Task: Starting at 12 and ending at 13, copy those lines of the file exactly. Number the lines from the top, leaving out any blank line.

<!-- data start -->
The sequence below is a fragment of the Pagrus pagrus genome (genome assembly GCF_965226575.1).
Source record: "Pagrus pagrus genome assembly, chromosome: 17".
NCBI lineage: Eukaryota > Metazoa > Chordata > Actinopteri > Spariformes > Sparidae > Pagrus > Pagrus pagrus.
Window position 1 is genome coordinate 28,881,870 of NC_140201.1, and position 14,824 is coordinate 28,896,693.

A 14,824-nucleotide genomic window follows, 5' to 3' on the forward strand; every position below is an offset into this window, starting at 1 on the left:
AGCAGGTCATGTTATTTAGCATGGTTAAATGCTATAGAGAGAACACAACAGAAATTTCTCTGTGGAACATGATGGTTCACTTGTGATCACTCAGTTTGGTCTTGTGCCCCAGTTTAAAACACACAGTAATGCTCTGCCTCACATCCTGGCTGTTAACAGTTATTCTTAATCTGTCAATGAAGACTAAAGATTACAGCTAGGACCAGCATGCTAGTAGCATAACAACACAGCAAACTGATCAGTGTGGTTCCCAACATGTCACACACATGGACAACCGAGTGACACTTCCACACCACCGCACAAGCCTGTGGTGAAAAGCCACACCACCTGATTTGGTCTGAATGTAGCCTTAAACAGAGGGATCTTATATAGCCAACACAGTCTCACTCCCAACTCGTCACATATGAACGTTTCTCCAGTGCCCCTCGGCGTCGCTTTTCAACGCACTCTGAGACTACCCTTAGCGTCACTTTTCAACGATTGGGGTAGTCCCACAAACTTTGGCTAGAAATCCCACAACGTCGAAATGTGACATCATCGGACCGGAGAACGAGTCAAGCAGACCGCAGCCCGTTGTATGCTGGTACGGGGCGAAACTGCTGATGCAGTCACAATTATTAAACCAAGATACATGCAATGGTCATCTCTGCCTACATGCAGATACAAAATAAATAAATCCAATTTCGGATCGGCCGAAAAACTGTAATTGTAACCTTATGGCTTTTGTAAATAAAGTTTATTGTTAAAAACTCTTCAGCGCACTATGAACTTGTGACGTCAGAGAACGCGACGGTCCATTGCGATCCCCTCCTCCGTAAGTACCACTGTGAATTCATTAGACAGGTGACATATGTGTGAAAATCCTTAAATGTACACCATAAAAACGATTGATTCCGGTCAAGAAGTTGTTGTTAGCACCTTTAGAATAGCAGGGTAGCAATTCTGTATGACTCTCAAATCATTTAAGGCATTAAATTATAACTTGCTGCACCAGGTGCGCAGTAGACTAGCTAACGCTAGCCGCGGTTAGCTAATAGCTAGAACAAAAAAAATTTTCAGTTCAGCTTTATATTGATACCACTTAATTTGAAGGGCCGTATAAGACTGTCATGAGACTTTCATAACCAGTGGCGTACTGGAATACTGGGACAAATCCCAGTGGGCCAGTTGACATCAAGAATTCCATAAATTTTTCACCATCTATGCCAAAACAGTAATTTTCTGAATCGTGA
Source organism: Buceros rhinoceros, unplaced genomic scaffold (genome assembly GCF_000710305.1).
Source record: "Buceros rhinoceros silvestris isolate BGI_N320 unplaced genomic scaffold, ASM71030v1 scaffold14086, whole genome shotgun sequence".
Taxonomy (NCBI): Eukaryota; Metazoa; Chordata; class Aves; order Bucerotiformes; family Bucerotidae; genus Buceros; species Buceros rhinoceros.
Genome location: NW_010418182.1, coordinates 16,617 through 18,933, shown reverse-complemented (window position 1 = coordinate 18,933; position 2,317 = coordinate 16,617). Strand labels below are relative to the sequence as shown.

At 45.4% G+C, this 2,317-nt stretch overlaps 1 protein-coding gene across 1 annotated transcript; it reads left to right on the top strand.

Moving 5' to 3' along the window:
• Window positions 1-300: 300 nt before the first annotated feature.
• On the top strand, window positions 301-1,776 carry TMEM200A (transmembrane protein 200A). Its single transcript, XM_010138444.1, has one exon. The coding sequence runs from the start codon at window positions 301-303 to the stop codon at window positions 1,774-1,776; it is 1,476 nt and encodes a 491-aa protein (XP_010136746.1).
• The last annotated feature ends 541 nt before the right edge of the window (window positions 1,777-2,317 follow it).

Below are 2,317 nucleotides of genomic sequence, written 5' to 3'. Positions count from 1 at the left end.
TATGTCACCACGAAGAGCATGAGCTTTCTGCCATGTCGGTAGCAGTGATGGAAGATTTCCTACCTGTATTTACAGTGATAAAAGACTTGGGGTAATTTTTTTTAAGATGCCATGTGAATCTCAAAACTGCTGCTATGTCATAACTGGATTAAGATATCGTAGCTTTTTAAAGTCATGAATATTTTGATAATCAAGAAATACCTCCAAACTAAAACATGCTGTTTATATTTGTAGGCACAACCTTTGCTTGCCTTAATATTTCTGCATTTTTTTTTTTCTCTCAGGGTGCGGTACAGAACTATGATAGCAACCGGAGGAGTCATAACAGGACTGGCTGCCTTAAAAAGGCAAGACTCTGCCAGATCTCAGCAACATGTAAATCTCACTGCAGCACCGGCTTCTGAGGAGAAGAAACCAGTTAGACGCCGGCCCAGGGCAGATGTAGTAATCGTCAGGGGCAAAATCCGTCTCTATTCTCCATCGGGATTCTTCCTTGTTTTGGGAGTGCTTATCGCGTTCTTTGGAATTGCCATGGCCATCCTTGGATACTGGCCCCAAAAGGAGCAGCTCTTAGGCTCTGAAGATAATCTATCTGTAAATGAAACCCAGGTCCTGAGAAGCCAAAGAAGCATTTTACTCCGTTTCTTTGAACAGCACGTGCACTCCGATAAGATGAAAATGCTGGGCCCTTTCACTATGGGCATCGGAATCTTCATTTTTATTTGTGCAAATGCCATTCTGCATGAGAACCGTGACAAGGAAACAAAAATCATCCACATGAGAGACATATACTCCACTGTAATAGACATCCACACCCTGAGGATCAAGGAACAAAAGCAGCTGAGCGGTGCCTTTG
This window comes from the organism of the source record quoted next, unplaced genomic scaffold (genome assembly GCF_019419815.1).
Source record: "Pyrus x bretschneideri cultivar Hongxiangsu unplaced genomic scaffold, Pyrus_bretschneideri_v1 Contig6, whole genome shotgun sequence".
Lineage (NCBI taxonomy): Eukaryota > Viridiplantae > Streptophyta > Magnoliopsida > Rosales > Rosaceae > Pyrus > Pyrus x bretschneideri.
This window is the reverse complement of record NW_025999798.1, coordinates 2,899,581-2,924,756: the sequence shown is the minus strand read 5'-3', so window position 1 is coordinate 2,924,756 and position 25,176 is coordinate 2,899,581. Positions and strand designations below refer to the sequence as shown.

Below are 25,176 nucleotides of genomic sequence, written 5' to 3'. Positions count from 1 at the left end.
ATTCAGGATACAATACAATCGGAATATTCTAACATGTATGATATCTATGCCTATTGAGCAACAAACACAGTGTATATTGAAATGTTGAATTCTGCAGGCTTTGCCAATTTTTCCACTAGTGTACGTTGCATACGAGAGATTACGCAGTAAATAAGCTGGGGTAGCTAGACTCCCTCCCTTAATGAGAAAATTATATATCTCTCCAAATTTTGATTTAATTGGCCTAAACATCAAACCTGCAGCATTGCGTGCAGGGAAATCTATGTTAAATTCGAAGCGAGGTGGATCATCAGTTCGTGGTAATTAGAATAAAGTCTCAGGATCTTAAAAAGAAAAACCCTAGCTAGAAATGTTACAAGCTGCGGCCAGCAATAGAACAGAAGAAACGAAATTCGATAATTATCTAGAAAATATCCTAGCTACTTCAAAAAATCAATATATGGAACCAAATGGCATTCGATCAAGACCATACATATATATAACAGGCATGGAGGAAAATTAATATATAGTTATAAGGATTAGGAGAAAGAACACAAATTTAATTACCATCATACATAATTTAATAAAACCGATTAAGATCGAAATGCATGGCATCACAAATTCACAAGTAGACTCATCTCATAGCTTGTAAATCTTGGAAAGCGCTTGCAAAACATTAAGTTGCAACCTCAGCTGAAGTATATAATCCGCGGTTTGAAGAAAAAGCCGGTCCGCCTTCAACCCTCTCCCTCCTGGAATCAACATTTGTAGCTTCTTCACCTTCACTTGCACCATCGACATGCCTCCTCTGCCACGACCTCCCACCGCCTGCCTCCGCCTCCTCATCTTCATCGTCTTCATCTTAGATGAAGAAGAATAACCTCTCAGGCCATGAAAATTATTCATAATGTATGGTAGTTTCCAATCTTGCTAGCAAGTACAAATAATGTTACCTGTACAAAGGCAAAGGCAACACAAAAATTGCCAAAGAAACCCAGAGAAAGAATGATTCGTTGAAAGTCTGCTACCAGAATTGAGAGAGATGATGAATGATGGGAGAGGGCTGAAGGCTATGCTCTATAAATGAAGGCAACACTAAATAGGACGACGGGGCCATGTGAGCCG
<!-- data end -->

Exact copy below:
Moving 5' to 3' along the window:
• Window positions 1-300: 300 nt before the first annotated feature.